Learning practically at The University of Manchester

Final year Optometry student, Emily Mather, is entering the final few months of her undergraduate degree here at The University of Manchester. With a pre-reg year in London just around the corner, Emily reflects below on the clinical experience she has gained throughout her time in Manchester and the skills she has picked up along the way…


In first year, our clinical experience was mainly with volunteer patients practising what we’d learnt in lectures earlier in the week. We’d work in pairs and would get lots of hands-on practice. This was great as we got to enhance our communication skills with patients without being under too much pressure and the volunteer patients were always really nice. It’s challenging getting to grips with certain techniques at first, but with practice it became like second nature!

In second year, we worked more independently, completing full eye tests on volunteer patients in the Carys Bannister Building Clinics. We also had dispensing clinics, allowing us to get to grips with different lens types and frame fittings. These sessions were great as they allowed us to put the theory into practice. In second year we also had Contact Lens clinics and these are so much fun! We learned all about different lens types and got to practice different types of contact lens fitting on fellow students.

We also got to spend a week in the Manchester Royal Eye Hospital in second year, observing the different clinics. We got to visit the different departments in the hospital such as the Emergency Eye Department and the Paediatric Clinic and got to see the different roles that eye professionals have.


Now in final year, we have spent the majority of our time in clinics. The Further Investigative Techniques (FIT) Clinic is my favourite. In these clinics’, patients attend with various different conditions (I have seen Dry Eye patients, patients who require a cataract referral and patients with early Macular Degeneration) and with the help of the supervisors we investigate the patient’s signs and symptoms and treat/refer as appropriate. These clinics are great, as you get to see the extended role that optometrists have.

I’ve also conducted full sights tests on members of the public. This was nerve-racking at first, but my supervisor was always on hand to help me with anything if necessary. These sessions were great because we got to practice our refraction techniques every week whilst also getting a first-hand look at what practising Optometry in the community is actually like.

We also attend various different sessions at the hospital in final year. Low Vision is great, as you get to use and handle all different types of magnifiers, and practice different refraction techniques, adapting your routine for a low vision patient. These sessions allow you to get really hands-on, but you’re always under supervision – so if you have any questions someone’s always there to help!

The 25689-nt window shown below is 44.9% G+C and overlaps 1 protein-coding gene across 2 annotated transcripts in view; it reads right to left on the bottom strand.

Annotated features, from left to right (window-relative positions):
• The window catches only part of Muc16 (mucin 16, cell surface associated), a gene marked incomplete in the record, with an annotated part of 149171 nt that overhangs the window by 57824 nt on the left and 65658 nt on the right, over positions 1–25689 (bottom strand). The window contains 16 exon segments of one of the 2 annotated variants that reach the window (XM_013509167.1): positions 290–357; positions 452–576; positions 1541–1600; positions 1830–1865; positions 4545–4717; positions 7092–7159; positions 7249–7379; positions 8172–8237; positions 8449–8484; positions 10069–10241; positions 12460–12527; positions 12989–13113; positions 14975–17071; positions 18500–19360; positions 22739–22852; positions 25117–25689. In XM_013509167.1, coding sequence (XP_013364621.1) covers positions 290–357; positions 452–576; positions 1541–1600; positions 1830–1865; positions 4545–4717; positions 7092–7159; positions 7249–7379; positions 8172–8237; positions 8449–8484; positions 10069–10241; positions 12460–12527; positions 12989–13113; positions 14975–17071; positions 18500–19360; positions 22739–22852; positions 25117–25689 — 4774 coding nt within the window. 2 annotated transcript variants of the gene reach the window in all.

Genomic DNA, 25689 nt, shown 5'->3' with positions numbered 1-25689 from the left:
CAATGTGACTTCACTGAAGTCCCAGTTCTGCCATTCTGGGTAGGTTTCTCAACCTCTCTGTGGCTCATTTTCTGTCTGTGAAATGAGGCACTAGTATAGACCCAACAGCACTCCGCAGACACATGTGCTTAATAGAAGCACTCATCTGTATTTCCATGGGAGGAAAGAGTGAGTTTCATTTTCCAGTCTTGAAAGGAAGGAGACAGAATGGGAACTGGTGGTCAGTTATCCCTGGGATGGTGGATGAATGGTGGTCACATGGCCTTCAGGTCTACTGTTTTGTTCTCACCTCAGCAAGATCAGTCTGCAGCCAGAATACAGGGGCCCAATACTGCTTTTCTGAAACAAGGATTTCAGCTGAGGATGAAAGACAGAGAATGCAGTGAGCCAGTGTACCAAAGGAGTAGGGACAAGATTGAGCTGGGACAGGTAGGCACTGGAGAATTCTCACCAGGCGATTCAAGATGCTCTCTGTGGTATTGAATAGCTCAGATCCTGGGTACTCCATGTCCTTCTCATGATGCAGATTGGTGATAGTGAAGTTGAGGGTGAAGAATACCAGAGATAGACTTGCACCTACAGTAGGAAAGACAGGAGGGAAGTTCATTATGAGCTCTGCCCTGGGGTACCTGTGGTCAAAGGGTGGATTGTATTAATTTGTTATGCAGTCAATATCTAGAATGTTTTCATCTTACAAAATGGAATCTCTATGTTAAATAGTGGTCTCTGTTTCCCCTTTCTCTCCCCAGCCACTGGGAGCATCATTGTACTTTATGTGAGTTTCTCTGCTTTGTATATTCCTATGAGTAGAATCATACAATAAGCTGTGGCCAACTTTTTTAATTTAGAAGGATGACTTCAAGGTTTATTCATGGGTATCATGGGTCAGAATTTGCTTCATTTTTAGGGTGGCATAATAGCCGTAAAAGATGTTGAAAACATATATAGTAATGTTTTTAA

We also attend Binocular Vision Clinics – these are amazing as you get to see what happens beyond a sight test, and what the investigation might be if you refer someone to the hospital. A lot of time in these clinics is spent observing, but they’re still so useful, as it helps you revise and understand your Binocular Vision – which might be tricky at first. Once you start to see techniques in practice it’s a lot easier to understand them.


All of the experience you gain at university will aid you massively in both your exams and when you are a practising optometrist. Visiting different clinics really helps you decide what sort of optometrist you might like to become, and what really interests you. My time in the hospital helped me decide I’d like to practice hospital optometry – and next year I will be doing my pre-reg year at Moorfields Eye Hospital in London. I’m really looking forward to this, as it will allow me to put all my skills into practice.

I was awarded the AOP (Association of Optometrists) Student of the Year in January 2020. This is awarded to someone who has demonstrated initiative and drive to improve their fellow students’ participation in, and awareness of, optical issues. I went to an award ceremony at the ExCel in London, which was amazing, and to actually win the award was the icing on the cake. It was amazing to be there as part of a celebration of all the fantastic people in the profession. It was an absolute honour to represent The University of Manchester at such a prestigious event.

Winning the award towards the end of my time at university is a real highlight for me. The award is not just a testament to a lot of hard work over my three years at University, but also a testament to all the hard work of all the other students and staff at the University of Manchester. I would never have won the award if it wasn’t for all the amazing and inspiring people in the Carys Bannister Building!

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